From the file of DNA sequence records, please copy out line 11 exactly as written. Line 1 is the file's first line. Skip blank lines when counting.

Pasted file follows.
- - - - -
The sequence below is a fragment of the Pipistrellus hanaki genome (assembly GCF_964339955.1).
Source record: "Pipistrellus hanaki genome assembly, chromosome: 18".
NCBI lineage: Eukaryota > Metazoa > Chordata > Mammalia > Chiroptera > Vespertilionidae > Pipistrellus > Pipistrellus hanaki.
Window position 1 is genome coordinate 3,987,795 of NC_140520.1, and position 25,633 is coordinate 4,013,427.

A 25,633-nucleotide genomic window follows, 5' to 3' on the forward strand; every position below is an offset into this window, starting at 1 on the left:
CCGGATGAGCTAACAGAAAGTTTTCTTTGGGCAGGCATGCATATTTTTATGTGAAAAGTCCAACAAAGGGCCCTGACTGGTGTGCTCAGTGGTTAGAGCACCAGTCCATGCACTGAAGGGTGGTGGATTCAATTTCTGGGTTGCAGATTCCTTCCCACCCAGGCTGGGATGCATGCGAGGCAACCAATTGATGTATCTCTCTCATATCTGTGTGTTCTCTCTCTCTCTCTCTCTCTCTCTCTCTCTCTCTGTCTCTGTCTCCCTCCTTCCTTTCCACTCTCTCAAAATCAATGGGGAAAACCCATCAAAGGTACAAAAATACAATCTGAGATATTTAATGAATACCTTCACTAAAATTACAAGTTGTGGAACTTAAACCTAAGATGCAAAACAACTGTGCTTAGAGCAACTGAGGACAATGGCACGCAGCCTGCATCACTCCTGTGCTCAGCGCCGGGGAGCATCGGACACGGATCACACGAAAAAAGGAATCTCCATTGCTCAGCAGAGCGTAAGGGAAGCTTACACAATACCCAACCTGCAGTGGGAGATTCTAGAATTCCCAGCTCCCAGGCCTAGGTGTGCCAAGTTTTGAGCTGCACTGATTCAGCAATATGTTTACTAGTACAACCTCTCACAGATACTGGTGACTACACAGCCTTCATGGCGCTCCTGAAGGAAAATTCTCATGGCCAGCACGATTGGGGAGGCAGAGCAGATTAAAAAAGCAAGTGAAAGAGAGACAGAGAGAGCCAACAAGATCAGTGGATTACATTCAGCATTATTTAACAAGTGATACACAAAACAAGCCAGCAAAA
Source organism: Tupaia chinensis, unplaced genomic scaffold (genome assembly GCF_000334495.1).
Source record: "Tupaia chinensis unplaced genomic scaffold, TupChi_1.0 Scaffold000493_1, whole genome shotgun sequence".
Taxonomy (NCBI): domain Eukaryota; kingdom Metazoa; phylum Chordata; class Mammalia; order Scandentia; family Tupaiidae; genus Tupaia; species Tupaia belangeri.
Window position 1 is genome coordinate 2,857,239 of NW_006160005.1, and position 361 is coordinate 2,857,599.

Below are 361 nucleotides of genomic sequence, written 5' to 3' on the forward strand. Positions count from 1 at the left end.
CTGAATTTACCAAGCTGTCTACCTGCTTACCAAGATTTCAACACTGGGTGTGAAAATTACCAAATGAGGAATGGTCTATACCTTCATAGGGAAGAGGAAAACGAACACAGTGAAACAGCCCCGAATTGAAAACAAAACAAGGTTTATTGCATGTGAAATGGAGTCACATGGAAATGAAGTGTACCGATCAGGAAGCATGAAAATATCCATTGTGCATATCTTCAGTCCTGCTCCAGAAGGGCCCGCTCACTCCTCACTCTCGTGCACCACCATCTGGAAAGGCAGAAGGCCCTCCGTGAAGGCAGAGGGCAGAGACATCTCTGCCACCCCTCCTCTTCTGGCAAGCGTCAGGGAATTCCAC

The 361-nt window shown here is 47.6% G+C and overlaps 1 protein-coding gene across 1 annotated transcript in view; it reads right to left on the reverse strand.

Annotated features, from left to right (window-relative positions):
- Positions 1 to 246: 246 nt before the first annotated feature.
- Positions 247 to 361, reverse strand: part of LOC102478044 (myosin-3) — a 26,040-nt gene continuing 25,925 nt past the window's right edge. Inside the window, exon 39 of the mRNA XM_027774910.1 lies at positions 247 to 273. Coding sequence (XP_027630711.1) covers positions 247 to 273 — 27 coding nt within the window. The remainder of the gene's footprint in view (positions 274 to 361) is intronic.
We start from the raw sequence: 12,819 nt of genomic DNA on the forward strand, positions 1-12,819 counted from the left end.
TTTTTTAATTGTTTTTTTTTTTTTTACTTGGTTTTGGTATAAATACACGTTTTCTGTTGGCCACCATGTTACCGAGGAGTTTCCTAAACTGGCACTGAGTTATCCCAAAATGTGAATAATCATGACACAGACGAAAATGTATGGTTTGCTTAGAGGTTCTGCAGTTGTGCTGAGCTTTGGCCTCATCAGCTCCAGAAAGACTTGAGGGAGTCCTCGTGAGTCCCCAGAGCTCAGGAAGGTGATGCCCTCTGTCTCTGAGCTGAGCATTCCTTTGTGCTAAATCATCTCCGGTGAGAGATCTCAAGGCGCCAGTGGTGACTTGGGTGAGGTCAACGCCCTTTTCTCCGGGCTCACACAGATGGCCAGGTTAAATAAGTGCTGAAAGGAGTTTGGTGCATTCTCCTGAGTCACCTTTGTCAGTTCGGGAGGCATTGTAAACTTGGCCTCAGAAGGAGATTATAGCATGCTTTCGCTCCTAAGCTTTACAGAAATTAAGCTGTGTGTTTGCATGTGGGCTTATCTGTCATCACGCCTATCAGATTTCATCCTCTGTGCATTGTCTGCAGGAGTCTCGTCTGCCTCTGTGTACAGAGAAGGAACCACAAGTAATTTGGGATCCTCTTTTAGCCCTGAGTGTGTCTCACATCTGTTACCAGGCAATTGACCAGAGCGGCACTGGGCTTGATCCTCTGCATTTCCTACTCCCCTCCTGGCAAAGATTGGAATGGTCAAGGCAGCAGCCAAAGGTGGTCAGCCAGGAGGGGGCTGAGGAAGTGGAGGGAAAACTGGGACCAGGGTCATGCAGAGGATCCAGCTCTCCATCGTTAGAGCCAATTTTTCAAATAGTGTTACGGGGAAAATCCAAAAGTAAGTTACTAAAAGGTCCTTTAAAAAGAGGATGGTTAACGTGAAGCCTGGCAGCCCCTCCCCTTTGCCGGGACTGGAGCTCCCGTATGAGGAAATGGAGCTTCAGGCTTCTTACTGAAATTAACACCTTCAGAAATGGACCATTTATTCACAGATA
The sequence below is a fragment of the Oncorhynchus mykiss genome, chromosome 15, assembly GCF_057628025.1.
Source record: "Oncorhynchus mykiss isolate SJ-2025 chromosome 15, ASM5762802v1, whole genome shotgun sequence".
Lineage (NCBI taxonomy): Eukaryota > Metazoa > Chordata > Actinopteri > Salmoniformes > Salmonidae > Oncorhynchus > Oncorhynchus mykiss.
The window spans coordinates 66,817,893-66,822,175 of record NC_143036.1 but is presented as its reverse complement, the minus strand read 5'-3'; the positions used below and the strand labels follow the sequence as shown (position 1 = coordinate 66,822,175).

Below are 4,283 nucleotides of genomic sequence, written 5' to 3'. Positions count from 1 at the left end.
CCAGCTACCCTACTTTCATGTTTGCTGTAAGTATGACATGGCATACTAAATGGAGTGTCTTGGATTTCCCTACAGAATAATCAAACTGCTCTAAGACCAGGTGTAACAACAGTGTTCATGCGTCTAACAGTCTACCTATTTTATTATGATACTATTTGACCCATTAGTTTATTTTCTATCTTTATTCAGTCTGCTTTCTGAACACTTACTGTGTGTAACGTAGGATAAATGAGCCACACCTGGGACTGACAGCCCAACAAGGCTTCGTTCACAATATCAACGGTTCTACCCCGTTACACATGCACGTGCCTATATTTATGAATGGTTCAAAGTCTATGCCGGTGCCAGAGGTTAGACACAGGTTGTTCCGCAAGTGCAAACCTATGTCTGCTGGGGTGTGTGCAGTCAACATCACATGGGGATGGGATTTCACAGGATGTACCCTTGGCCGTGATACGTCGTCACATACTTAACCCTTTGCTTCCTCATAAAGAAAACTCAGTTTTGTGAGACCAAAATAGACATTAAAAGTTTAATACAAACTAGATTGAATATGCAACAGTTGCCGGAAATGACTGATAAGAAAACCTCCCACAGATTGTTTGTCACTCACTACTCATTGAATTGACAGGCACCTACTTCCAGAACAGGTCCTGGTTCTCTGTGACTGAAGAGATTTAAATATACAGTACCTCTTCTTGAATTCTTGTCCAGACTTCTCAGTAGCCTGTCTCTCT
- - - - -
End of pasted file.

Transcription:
Below are 361 nucleotides of genomic sequence, written 5' to 3' on the forward strand. Positions count from 1 at the left end.